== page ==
California Healthline Features Recent News Related to Medicaid
California Healthline examines recent news related to Medicaid. Summaries appear below.
- Federal Medicaid reductions: AARP CEO William Novelli on July 27 sent a letter to House Energy and Commerce Committee Chair Joe Barton (R-Texas) and ranking member John Dingell (D-Mich.), as well as Senate Finance Committee Chair Chuck Grassley (R-Iowa) and ranking member Max Baucus (D-Mont.), saying that reducing Medicaid spending by $10 billion over five years "is not the answer and could create serious barriers to care for beneficiaries." Novelli said that changes to Medicaid are necessary, but he added that "Medicaid strains are a signal, ... warning us about the increasing magnitudes of failures throughout our entire health care system." Novelli wrote that "significant" savings could be attained through a more "rational" system for prescription drug spending, including more accurate payments to pharmacies, greater manufacturer rebates, as well as the use of evidence-based formularies and purchasing pools. Novelli also recommended that Congress make available more long-term care options, including expanded home and community-based services (CQ HealthBeat , 8/1).
- State Medicaid reductions: Reuters on Tuesday examined how many state governments are "working to cut billions of dollars" from their Medicaid budgets as a result of "rising health care costs; greater numbers of poor, elderly and uninsured people; and a reluctance to raise taxes." Arkansas Gov. Mike Huckabee (R), who is chair of the National Governors Association, said many states have Medicaid budgets that are growing at more than 10% per year. States seeking to enact "sweeping structural changes" to their Medicaid programs include Missouri, Florida, Georgia and South Carolina, Reuters reports. State efforts to cut Medicaid budgets "are roiling communities" and are "spurring a debate over how high the cost of compassion should go," according to Reuters. Some people have said that states should eliminate fraud and find other cost-saving measures that do not "jeopardize the life and health of the most vulnerable people," Reuters reports (Gillam, Reuters, 8/1).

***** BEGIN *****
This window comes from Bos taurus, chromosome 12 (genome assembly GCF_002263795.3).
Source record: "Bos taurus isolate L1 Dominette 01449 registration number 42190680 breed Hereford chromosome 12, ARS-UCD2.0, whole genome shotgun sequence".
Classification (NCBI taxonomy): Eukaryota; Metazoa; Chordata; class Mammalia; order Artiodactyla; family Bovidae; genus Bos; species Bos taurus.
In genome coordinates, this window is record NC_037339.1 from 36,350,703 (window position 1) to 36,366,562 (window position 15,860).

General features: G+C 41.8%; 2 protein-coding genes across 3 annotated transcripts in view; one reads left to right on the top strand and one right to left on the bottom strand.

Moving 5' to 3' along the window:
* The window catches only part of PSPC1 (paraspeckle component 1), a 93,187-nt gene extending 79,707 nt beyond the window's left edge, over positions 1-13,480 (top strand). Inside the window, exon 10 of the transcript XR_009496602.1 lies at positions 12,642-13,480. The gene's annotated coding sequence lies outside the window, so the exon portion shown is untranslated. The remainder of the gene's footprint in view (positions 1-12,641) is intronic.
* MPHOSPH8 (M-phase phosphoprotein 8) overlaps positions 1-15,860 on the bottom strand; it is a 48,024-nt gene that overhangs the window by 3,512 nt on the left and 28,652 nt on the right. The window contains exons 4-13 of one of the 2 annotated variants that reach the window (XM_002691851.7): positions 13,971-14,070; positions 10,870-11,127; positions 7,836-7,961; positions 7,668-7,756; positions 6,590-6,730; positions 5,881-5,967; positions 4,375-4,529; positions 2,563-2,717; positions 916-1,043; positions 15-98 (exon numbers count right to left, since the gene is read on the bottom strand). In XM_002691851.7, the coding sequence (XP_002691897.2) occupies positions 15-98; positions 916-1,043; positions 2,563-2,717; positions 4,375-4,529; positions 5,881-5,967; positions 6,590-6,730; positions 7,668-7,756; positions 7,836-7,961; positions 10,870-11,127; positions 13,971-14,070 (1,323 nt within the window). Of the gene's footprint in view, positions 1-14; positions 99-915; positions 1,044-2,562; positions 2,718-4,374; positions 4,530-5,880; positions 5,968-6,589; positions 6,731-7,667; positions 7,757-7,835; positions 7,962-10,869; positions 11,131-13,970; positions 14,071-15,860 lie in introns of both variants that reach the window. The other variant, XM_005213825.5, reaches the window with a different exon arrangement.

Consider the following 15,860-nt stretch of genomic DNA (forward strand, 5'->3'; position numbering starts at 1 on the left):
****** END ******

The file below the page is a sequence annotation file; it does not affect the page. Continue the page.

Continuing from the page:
- "Cash and counseling" pilot programs: Medicaid beneficiaries in "cash and counseling" pilot programs "were significantly more satisfied with their treatment than those receiving regular benefits," according to an evaluation of the program by the University of Maryland, Boston College and Mathematica Policy Research, CQ HealthBeat reports. Unlike traditional Medicaid programs that provide services directly to beneficiaries, experimental programs in Arkansas, Florida and New Jersey give beneficiaries money to manage their own services and purchases. Beneficiaries meet with counselors to help them make care-related decisions. The pilot study included 6,700 seniors, adults with disabilities and, in Florida only, children with developmental disabilities. The study was designed 10 years ago and funded by the Robert Wood Johnson Foundation, the HHS Office of the Assistant Secretary for Planning and Evaluation and the HHS Administration on Aging. William Ditto, director of the New Jersey Division of Disability Services, said the program "works very well," but he added that it "does not work for everyone." Michael Grady, assistant secretary for planning and evaluation at HHS, said the research about the program is "encouraging." Twelve additional states have been awarded grants to develop pilot programs since October (CQ HealthBeat , 8/1).
"The best cure for Medicaid's budget woes -- and the best medicine for its beneficiaries -- are market-based innovations by prescient governors," Regina Herzlinger, a Harvard Business School professor, and Tom Nerney, director of the Center for Self-Determination, write in a Wall Street Journal opinion piece. Herzlinger and Nerney advocate a consumer-driven approach to Medicaid that would allow beneficiaries to manage their own health care purchases, enable providers to design "innovative care programs" and encourage "intelligent choice." Addressing concerns by those who "worry about the ability of Medicaid's recipients to shop ... intelligently," they note that a 2003 evaluation of the Arkansas cash and counseling pilot program "found greatly enhanced satisfaction with caregivers and reductions in unmet needs, without impairment of health and safety"; a 38% reduction in neglect by caregivers; and fewer cases of fraud and abuse (Herzlinger/Nerney, Wall Street Journal, 8/2).This is part of the California Healthline Daily Edition, a summary of health policy coverage from major news organizations. Sign up for an email subscription.